Inspired by writer Tony Briggs’ mother and her days touring in a girl group, Wayne Blair’s The Sapphires (2012) begins in rural Australia, 1968. A deeply ingrained racism is made apparent when two members of Aboriginal girl group, The Cummeraganja Songbirds, can’t hail a taxi to a talent contest, before losing to a far inferior white performer. Their potential is only recognised by Irish MC Dave Lovelace (Chris O’Dowd), whose appreciation of soul music and obvious admiration for the oldest member, ‘Mama Bear’ Gail (Deborah Mailman) leaves him mentoring the four-piece ahead of an audition to serenade the US troops in Vietnam.
Feathers are immediately ruffled when he replaces Gail with little sister Julie (Australian Idol runner-up Jessica Mauboy) as lead singer, but the arrangement sparkles and The Sapphires are formed. Lovelace takes it upon himself to encourage the girls to go back to their indigenous roots, to abandon the lament of country and western music and embrace their ethnicity. He serves up a rather nice analogy after a flat rendition of I Heard it Through the Grapevine: “Country and western music is about loss. Soul music is about loss. But the difference is, in country and western music, they’ve lost, they’ve given up and they’re just at home whining about it. In soul music, they’re struggling to get it back and they haven’t given up.”
The main strength of The Sapphires is clearly in its feel-good nature. The sisters (and cousin) squabble, they rant, they actually punch each other at one point, but their solidarity is in their singing, and a love of music is what reunites them. With the exception of the soundtrack, it’s fair to say that things would be rather bland without O’Dowd, whose recent comedic performances have gone a long way to proving his transition from television to silver screen has been highly successful. Whenever the atmosphere dims to make way for the more serious points hit on including racial prejudice and Australia’s ‘stolen generation’ O’Dowd resets the mood with a cutting one liner and surprisingly good rhythm.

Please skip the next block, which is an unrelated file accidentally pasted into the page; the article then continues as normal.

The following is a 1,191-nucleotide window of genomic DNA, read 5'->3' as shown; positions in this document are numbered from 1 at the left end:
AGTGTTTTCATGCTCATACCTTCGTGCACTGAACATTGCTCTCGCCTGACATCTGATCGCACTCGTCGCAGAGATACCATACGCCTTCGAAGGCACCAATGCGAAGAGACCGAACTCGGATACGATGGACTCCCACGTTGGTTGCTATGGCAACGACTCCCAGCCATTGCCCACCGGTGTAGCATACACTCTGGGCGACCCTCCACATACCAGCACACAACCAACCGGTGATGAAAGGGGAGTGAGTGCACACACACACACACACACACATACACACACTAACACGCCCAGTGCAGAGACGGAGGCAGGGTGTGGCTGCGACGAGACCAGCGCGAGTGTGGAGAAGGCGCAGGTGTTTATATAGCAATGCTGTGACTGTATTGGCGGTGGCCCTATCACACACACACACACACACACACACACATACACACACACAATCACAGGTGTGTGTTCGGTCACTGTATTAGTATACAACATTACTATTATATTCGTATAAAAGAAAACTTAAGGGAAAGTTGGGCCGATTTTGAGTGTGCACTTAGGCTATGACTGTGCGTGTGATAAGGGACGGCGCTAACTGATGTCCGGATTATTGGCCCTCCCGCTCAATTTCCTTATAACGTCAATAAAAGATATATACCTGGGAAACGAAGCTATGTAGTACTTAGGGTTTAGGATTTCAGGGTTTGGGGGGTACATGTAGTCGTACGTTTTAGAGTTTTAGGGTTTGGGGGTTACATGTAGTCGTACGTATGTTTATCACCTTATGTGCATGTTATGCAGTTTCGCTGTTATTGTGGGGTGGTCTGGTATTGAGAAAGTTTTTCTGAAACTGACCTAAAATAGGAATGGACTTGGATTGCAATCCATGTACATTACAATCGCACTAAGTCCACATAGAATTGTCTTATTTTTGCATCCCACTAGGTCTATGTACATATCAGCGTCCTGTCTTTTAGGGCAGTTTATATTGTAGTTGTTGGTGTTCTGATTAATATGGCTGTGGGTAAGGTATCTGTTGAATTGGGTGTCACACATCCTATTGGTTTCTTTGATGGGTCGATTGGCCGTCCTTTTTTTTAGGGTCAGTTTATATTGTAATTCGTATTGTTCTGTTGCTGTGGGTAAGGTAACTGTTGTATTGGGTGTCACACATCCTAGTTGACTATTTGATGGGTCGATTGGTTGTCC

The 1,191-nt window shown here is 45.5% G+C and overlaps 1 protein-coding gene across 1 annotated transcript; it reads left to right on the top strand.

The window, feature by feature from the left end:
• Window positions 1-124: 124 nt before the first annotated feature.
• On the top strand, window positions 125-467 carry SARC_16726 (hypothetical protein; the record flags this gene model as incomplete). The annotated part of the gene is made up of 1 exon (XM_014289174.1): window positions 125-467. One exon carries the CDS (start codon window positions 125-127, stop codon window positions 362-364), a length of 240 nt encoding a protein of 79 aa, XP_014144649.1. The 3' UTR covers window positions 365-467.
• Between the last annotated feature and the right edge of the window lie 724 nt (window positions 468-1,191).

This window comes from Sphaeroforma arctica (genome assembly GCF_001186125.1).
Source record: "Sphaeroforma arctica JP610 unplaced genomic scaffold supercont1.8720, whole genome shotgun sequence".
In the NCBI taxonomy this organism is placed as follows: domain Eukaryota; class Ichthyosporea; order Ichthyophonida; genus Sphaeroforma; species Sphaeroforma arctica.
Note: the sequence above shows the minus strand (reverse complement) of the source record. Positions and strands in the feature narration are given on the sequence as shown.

Despite some frequently heated banter, Lovelace’s relationship with the girls is sweet and the development of the girl group is really entertaining. Highlights include a cover of Linda Lyndell’s What a Man and a brief rendition of The Staple Sisters’ I’ll Take You There – one could safely assume a lot of Shazaming took place during screenings. However, bum notes are still hit with the unconvincing romance between O’Dowd and Gail. It would be fair to say that the pair share plenty of verbal sparks, but little to no physical chemistry.
The overall plot itself often feels overly sloppy, utilising a tried-and-tested formula perhaps more suited to a Broadway/West End musical play than an independent film – which, incidentally, is how the project originated. Overall, however, despite the odd faltering plotline and occasional romantic miss, Blair’s The Sapphires is a sufficiently enjoyable exercise in soul survival, led rather unconventionally by O’Dowd’s pasty, drunken Lovelace.